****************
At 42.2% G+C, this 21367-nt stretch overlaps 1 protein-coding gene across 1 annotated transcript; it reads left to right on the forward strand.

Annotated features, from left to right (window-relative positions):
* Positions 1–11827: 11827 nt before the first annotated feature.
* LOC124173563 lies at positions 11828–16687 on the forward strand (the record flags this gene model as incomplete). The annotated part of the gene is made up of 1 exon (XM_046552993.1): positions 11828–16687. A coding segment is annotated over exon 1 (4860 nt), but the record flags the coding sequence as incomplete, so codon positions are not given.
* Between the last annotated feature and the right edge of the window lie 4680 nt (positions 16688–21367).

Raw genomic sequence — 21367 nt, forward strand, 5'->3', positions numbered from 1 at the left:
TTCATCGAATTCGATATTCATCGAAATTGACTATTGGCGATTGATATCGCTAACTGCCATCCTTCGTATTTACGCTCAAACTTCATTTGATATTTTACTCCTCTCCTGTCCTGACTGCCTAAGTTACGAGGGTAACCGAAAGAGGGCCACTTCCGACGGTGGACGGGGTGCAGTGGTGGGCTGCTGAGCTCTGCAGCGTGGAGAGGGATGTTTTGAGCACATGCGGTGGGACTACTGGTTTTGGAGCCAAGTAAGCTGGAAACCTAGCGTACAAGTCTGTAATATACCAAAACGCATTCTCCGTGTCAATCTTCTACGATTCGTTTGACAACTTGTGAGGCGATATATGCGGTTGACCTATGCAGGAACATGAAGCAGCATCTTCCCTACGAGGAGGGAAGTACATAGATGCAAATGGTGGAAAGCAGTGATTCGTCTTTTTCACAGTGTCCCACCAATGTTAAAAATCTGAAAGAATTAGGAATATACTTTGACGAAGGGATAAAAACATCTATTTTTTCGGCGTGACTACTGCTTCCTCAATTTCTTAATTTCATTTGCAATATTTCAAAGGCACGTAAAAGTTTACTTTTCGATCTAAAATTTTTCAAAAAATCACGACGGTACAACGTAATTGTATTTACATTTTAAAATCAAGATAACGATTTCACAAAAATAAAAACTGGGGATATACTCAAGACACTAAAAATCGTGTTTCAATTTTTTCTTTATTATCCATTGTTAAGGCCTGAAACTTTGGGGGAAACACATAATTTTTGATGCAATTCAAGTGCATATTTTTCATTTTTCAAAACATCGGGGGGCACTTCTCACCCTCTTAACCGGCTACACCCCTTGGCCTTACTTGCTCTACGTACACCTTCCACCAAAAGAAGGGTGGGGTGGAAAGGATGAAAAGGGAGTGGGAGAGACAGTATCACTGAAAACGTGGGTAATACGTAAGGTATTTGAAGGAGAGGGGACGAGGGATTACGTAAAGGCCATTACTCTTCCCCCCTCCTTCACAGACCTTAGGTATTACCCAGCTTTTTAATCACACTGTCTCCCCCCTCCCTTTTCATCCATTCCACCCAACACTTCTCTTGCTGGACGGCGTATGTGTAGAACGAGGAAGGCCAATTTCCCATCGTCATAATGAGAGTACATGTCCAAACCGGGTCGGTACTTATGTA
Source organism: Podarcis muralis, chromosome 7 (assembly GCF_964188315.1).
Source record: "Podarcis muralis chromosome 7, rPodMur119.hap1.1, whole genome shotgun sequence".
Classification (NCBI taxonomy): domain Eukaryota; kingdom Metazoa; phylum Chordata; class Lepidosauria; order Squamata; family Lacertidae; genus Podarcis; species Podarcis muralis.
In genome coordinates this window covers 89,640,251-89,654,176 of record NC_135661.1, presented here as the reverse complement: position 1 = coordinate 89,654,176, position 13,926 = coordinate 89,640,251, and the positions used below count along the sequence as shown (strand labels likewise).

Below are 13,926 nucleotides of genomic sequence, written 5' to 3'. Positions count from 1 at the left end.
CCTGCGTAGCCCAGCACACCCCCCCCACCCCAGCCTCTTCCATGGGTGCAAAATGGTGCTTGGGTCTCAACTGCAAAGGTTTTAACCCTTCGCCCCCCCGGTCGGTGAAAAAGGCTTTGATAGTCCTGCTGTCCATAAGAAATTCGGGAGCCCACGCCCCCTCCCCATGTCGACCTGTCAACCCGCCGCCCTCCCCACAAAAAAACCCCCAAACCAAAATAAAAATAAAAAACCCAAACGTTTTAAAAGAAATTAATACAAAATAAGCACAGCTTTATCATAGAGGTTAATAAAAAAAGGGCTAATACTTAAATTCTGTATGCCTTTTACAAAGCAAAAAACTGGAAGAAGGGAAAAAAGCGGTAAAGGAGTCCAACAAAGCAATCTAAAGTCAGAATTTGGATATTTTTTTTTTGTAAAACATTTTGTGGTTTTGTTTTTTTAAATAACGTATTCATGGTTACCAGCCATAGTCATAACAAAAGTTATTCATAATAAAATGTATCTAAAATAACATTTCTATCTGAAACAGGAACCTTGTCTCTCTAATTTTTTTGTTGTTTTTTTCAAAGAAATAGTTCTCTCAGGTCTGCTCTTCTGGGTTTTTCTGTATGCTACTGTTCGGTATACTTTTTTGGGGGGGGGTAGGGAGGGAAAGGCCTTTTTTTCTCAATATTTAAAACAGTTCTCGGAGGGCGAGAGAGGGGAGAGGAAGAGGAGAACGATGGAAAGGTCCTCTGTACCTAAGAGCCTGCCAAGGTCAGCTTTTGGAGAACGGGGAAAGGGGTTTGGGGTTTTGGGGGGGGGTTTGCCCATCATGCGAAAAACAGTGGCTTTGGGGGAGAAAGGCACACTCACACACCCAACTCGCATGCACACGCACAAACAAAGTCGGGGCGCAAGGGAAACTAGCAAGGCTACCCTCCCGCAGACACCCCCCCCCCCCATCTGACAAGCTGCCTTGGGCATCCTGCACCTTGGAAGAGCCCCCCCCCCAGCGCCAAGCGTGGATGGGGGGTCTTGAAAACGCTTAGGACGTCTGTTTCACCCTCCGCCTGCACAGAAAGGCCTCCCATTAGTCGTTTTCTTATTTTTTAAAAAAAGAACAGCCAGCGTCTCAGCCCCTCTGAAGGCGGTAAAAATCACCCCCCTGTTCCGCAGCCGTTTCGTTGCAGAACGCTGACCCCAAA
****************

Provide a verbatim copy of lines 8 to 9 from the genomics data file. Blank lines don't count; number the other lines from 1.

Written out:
Source organism: Podarcis muralis, chromosome 7 (assembly GCF_964188315.1).
Source record: "Podarcis muralis chromosome 7, rPodMur119.hap1.1, whole genome shotgun sequence".